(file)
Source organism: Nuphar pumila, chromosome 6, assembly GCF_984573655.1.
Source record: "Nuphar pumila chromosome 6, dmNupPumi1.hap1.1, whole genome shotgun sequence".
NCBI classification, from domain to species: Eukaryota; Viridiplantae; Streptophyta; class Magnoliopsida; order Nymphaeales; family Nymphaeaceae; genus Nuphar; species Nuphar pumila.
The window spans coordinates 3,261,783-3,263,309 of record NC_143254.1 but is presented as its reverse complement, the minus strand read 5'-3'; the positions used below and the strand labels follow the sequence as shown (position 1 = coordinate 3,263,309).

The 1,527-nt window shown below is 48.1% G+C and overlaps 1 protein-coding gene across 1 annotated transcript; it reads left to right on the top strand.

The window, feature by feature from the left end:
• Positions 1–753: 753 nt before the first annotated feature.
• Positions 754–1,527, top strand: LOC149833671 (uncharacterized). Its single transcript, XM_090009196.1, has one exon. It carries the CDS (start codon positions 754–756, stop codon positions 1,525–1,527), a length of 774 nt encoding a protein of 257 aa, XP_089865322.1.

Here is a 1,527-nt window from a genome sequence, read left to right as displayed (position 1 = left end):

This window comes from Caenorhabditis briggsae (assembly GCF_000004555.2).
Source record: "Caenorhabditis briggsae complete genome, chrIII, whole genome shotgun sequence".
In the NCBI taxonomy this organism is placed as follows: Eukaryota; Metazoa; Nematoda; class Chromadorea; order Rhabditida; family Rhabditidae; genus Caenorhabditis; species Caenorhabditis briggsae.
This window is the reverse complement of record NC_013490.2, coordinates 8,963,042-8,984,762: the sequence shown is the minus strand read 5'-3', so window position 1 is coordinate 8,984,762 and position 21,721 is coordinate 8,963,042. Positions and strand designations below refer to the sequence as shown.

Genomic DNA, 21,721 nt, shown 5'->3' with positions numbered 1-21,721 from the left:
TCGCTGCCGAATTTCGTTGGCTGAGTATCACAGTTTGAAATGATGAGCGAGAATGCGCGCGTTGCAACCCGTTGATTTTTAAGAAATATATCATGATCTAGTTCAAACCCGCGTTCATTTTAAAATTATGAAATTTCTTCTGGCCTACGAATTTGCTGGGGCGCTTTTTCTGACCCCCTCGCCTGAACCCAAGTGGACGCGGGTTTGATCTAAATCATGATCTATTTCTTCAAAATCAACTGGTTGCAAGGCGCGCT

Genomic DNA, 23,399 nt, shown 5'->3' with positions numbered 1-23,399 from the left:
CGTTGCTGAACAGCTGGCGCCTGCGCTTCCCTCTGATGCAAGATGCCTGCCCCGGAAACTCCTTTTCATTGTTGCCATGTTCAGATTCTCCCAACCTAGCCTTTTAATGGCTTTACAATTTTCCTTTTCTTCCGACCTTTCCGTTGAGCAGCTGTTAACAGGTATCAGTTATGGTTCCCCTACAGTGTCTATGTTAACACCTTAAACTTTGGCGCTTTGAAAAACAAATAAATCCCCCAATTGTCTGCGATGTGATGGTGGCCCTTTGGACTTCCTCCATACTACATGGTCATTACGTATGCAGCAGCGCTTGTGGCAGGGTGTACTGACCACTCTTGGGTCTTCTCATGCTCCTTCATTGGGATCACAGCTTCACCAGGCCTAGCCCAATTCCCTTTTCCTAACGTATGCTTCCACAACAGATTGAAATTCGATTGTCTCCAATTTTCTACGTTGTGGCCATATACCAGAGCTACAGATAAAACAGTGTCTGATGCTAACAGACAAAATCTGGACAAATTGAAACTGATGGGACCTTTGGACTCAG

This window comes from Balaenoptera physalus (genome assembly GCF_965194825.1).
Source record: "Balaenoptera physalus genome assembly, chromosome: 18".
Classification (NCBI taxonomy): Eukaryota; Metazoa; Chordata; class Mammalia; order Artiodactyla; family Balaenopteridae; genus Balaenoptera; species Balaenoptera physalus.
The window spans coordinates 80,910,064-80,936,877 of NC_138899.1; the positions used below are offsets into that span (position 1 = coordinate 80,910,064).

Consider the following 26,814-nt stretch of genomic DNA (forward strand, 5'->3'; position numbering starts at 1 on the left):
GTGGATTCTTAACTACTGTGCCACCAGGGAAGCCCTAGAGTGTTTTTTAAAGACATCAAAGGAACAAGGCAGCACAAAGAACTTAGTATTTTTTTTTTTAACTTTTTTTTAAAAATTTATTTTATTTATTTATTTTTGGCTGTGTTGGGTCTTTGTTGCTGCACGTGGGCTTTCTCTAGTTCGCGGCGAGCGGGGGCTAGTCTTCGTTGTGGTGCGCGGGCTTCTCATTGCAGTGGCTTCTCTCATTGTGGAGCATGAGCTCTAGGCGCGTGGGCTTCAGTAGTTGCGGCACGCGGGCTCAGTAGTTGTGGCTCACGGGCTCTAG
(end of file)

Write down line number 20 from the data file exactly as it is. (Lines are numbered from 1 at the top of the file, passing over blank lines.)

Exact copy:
Classification (NCBI taxonomy): Eukaryota; Metazoa; Chordata; class Mammalia; order Artiodactyla; family Balaenopteridae; genus Balaenoptera; species Balaenoptera physalus.